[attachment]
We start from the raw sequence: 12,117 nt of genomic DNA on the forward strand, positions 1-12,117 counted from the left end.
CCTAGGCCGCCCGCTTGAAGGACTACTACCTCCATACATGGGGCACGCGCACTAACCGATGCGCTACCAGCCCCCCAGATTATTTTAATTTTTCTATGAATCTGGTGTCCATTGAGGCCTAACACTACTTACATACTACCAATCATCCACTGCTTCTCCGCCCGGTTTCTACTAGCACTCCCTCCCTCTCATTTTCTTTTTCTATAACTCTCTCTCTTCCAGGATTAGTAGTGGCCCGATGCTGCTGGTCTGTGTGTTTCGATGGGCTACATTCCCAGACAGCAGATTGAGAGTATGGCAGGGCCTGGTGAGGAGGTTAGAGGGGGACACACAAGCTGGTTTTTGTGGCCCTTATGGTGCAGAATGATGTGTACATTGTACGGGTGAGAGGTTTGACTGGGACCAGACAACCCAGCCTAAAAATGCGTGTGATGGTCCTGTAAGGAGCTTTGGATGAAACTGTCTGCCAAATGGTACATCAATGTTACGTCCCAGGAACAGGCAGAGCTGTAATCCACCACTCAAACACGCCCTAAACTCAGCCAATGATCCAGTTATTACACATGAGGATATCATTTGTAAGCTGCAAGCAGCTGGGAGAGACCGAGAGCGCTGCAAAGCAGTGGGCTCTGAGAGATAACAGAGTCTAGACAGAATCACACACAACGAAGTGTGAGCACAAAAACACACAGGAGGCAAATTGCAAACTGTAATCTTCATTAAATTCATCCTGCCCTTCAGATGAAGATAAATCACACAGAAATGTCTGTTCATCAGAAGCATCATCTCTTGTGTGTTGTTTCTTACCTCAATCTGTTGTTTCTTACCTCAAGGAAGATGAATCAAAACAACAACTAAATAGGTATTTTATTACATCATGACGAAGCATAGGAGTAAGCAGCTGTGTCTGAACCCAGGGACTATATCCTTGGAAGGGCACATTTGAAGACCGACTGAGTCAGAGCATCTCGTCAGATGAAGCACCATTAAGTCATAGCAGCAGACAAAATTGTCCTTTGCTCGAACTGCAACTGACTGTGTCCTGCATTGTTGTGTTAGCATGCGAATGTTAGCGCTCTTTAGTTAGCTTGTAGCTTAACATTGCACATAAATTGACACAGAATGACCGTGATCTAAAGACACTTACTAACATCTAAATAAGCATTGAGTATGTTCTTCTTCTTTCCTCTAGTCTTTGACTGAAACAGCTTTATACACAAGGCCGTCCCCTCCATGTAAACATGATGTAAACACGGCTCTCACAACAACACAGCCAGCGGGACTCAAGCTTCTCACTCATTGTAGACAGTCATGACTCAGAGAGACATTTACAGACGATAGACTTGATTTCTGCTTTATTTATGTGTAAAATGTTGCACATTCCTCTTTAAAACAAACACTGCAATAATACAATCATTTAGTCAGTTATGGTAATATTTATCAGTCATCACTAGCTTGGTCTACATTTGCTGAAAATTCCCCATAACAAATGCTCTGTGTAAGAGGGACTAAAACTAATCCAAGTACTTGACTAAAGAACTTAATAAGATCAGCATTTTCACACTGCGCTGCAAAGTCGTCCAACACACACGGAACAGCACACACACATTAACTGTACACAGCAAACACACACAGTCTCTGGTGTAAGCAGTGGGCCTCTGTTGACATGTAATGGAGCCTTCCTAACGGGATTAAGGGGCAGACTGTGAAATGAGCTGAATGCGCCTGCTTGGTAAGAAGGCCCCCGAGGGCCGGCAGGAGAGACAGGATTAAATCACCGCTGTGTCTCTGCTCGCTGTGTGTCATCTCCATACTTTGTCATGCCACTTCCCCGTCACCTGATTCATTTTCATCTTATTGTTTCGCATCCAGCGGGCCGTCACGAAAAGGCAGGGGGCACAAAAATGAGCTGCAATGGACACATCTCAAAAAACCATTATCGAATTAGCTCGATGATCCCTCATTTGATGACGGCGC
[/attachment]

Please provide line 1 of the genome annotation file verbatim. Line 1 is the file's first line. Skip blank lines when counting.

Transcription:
We start from the raw sequence: 12,117 nt of genomic DNA on the forward strand, positions 1-12,117 counted from the left end.